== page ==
While Secretary of State Scott Gessler continues to face backlash for his efforts to remove potentially illegal voters from the rolls, his communications team last week was also forced to respond to more serious allegations -- that the Republican official misused public dollars for his private, political travels. But despite such accusations, the state's top Democrats have nothing to say about them.
As we noted last week, Colorado Ethics Watch, a left-leaning good-government group and frequent critic of Gessler, called for an investigation into the Secretary of State for potentially using public dollars to fund a trip to a Republican National Lawyers Association election law training in Sarasota, Florida and then onward to Tampa for the Republican National Convention.
Gessler, records show, requested $1,452.52 in reimbursements. His office maintains that he did not spend public dollars for the RNC and that the other event constituted official Secretary of State business.
Ethics Watch says it is unclear at this point how bad this potential corruption could be, which is why the group wants the district attorney and the Denver Police Department to launch an investigation. Additionally, Ethics Watch has also filed a complaint with the Colorado Independent Ethics Commission, asking it to investigate Gessler and fine him for his actions.
Last week, the Denver Post did an in-depth look at spending by other statewide officials, finding that Gessler is the only one to tap these funds for partisan uses -- making the allegations more damning, some of his opponents say.
In statements to us, Gessler's office came down hard on Ethics Watch, accusing the group of playing partisan politics, though Ethics Watch says it also investigated Democratic officials in this case.
One of those scrutinized by the watchdog group is Governor John Hickenlooper, a Democrat and surrogate for Barack Obama, who traveled to the Democratic National Convention. Ethics Watch did not find any misuse of funds from the governor's office.
Hickenlooper recently told us he worries that Gessler's effort to remove immigrant voters who may be illegally registered could intimidate some legal voters from going to the polls. (This week, the Associated Press reported on the latest round of checks from Gessler's office, which is now claiming that 300 more suspected non-citizens are on the voter rolls. And Gessler has gotten national media attention for his efforts).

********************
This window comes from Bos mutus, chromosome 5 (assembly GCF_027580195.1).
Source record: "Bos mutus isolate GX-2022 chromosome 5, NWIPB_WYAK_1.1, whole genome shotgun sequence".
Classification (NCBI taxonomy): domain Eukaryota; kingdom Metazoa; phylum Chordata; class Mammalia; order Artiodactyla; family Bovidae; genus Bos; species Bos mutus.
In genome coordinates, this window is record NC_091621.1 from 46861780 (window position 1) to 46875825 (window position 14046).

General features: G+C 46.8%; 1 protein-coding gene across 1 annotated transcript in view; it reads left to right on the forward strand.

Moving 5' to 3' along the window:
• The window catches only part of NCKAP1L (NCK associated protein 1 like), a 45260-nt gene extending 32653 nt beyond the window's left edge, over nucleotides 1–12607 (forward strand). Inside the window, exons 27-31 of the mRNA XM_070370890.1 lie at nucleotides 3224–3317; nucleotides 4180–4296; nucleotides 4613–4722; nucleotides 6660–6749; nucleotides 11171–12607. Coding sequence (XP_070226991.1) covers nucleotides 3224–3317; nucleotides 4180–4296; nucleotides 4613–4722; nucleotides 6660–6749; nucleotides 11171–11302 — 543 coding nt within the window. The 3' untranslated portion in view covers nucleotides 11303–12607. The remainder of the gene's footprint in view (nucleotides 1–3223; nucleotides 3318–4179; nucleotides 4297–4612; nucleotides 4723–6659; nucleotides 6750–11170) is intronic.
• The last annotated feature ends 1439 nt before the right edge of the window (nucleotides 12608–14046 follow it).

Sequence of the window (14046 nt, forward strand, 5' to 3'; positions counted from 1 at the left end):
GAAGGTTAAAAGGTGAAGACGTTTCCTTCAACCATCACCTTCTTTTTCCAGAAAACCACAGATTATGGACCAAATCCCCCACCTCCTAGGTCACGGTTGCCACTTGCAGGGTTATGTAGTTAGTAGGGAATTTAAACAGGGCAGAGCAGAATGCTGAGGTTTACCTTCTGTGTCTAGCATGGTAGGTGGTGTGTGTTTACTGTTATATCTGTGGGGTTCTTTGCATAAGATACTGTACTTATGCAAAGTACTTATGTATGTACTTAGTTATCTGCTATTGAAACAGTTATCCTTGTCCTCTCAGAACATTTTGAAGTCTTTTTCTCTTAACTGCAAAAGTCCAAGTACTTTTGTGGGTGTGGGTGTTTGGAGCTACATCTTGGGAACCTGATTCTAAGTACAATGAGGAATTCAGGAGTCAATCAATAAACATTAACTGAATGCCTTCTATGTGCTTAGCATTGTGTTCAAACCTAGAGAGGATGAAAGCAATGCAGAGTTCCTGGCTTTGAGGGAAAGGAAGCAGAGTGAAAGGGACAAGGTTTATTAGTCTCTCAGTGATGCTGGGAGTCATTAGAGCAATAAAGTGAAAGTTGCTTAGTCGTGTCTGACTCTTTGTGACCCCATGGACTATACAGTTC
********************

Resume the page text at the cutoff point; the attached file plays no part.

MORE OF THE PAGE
Hickenlooper, however, doesn't have anything to say on the other Gessler controversy, regarding alleged corruption.
At an Obama campaign press conference on Monday to promote the launch of early voting in Colorado, we asked the four Democratic officials championing the president if they had any response to the calls for an investigation into Gessler.
"We're not gonna talk about that today. We're talking about early voting," responded Representative Diana DeGette, who has been campaigning for Obama all election season. And with that, the news conference ended, in time for DeGette, alongside Hickenlooper, Denver Mayor Michael Hancock and Senator Michael Bennet to head inside the Denver Elections Division and cast their ballots in front of a bunch of cameras.
Continue for additional commentary from Hickenlooper as well as response from Gessler's office. But we did get a chance to follow up with the governor on his way out from the Denver Elections Division, and he confirmed to us that he's not interested in weighing in on the calls for an investigation at this time.
"I don't want to get involved in this whole process," he said when we asked him if he thinks Gessler should be investigated. "It's two weeks before a presidential election. My sense is, I want to focus on making sure people vote, paying attention to the issues."
Asked again if he supports the calls for an investigation, Hickenlooper, flanked by his spokesman, responded, "You might've missed it. It is at this point not where I'm putting my focus."
As the Post reported, two Democratic state senators have called for an audit of the Secretary of State's spending.
We followed up with spokespeople for the other three officials after the early voting event. A representative for Hancock, who recently criticized Gessler for potential voter suppression, declined to comment further, as did a spokeswoman for DeGette and Bennet.
Gessler's office sees this lack of commentary from these top Democrats as revealing.
"They must agree with the Denver Post that it's not going anywhere," says Andrew Cole, Gessler spokesman, referring to a pretty critical editorial about Gessler that said, in part, "We doubt those requests will go anywhere, but his financial dealings continue a trend of tone-deafness that voters should find concerning. And while the sums are small, we think he should repay the taxpayers' money."
Cole adds, "I think there silence speaks to that.... I would just say that it speaks for itself."
A spokeswoman for the district attorney's office tells us that the allegations are still under review and no decision has been reached as to whether a criminal investigation is warranted in this case. That decision wouldn't happen until next week at the earliest. An Ethics Commission official told us last week that it doesn't comment on complaints until it reviews them.
Luis Toro, director of Ethics Watch, says the silence from these Democrats in no way diminishes the importance of this kind of investigation.
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"Public officials don't hold each other accountable, so we have to," he says. "That's fundamental to Ethics Watch...and part of the reason we exist."
He adds, "I can't criticize other public officials for not weighing in.... I'm not surprised no one wants to comment on it. And that's why we're here."
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